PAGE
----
GENERAL INFO AND ADVICE
Due to WA state laws we have strict age limits and require Photo ID from EVERYONE who wants to be pierced. IF YOUR ID IS OUT OF DATE IT CANNOT BE USED
Please note we DO NOT pierce infants, but will pierce most children ages 6 and over who are willing and able to give verbal consent on the day and during the piercing processIf consent is required for your piercing – the person giving consent MUST be present at the appointment .Only your parent or legal guardian can provide consent, and they must have the required documentation.For a child, or a minor (under 18 years old) to be pierced we need to seeID for the CHILD/MINORID for the CONSENTING ADULT (Parent or legal guardian)AND a birth certificate or medicare card which has both of your names on it.VALID ID for a child under 12Birth CertificatepassportOther valid forms of ID includeDrivers licence/learners permitProof of age cardPassportStudent ID with a photo and date of birth on itWorking with children cardEar lobes – Under 16s must have parental consent. Ages over 16 but under 18 can have earlobes pierced without parental consent, but not any other ear piercing (eg: helix, rook, daith, tragus, industrial)Helix, rook, tragus, conch, forward helix – Age 16 and over, If you are under 18 you must also have parental consent.Eyebrow, lip, smiley, webbing and tongue – Age 16 and over. If you are under 18 you must also have parental consent.Septum, nose, ashley/vertical labret, Belly/Navel- Age 16 and over. If you are under 18 you must also have parental consent.Nipple, bridge, daith, industrial, philtrum, microdermal Anchor, intimate piercing – Age 18 and over only.Our procedure is in accordance with WA State law
Lost your aftercare sheet? Follow the link below to view the aftercare instructions 🙂
All piercings swell for a portion of the healing time, but an over swollen piercing can cause many other issues if left untreated. Jewellery should be snug but not touching the attachments on the ends of the jewellery. It is important to identify and eliminate the cause early to avoid damage to the piercing. If your piercing is showing signs of infection, we recommend you visit your GP for antibiotics.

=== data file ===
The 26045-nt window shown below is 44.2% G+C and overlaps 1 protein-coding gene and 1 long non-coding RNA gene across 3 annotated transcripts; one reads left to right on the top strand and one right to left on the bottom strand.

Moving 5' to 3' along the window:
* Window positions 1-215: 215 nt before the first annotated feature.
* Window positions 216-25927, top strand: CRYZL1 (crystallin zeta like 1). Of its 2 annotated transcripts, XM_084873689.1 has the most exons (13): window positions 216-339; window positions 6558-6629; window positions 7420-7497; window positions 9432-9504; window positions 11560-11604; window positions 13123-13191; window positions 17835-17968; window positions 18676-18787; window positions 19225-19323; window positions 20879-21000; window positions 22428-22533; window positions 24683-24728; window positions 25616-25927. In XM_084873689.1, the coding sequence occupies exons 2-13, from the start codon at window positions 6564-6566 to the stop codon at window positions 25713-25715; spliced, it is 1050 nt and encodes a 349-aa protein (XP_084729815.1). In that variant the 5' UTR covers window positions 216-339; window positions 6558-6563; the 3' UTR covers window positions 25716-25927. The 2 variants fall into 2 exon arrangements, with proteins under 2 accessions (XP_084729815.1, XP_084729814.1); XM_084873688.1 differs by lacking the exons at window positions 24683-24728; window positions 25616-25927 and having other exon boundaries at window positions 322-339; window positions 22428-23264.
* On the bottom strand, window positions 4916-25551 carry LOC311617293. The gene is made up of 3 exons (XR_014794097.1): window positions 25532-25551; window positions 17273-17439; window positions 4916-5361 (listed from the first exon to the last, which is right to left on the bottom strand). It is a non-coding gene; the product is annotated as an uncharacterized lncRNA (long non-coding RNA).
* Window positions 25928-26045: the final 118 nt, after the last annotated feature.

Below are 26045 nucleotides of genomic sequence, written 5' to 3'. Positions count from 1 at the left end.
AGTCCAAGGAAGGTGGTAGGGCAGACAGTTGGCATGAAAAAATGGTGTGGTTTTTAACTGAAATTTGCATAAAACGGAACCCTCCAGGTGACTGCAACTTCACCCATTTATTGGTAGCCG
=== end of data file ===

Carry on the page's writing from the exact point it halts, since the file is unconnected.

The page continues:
Causes of swollen piercings:
- Constant pressure on the piercing from sleeping positions/ or clothing (like high waisted pants on a navel etc.)
- Reactions to poor quality jewellery
- Trauma to the area
- Reaction to soap/ makeup residues on the area
- Incorrect aftercare
- Check for signs of infection, (refer to question “How to identify an infected piercing”)
- Use saline to soak the piercing and clear any debris
- Remove existing jewellery and fit with a suitable replacement
- Saline Hot Compress – Take your sterile saline solution and heat a small amount in a glass until it is hot to the touch, soak sterile gauze in solution and hold over piercing for 15 minutes every night for 2-3 weeks or until swelling subsides. *Alternatively you can make your own saline using ¼ teaspoon of non-iodized rock salt to 1 cup of boiled or distilled water.
- Applying ice and taking ibuprofen, can help ease pain and reduce swelling.
Granulomas or “Trauma bumps” are small red lumps of excess scar tissue commonly found on healing piercings. These can be caused by a number of factors such as incorrect piercing angles, incorrect jewellery or constant trauma or pressure to the area such as sleeping on your piercing. Granulomas will usually shrink and disappear with the following treatments but can often take time to completely heal.
Please note: Only use one of these treatments at a time along with your daily saline cleaning. Making sure you give the treatment time to work before trying the next.
Grind good quality non-iodized salt nice and fine and then mix with a small amount of sterile saline until comes to a toothpaste like consistency. Paint this onto each lump before bed and then cover with a band aid. Gently wash away the paste the next morning with your routine saline cleanse.
Repeat these steps for 3 nights in a row with 1 week break in between for up to 3 cycles. IF BURNING SENSATION OCCURS PLEASE WASH PASTE OFF IMEDIETLY AND REFER TO THE NEXT TREATMENT.
Chamomile tea bag soak:
Take Tea bag and activate it in warm boiled water. Hold over your piercing for 10-15 minutes and then clean with sterile saline. Repeat every night for 2 weeks or until the lump disappears.
Saline hot compress:
Take your sterile saline solution and heat a small amount in a glass until it is hot to the touch, Soak sterile gauze in solution and hold over piercing for 15 minutes every night for 2-3 weeks or until swelling subsides. *Alternatively you may make your own saline using 1⁄4 teaspoon of non iodized rock salt to 1 cup of boiled or distilled water.
IDENTIFYING AN INFECTION
The mains signs of an infection are:
NOTE: symptoms not to be confused with normal healing processes.